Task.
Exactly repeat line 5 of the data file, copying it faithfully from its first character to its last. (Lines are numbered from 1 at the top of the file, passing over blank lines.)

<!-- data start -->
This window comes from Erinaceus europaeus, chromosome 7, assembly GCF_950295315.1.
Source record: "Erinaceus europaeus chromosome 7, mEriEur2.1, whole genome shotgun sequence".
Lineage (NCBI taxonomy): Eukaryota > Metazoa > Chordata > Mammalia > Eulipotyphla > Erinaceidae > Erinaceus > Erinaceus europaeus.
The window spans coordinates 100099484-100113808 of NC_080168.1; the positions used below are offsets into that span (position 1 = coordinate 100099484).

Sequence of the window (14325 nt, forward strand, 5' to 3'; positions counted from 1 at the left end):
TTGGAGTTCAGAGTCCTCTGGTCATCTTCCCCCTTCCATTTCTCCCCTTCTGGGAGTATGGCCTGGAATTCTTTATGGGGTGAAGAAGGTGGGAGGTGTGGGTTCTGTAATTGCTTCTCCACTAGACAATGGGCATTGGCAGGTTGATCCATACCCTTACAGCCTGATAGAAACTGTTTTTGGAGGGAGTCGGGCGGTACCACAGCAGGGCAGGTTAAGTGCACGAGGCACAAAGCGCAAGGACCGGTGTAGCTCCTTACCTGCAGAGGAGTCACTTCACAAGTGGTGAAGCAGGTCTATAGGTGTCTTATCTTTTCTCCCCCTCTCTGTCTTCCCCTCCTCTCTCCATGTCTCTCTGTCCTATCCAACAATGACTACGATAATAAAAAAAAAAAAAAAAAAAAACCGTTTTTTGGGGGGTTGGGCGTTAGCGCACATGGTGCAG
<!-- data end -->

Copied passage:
Sequence of the window (14325 nt, forward strand, 5' to 3'; positions counted from 1 at the left end):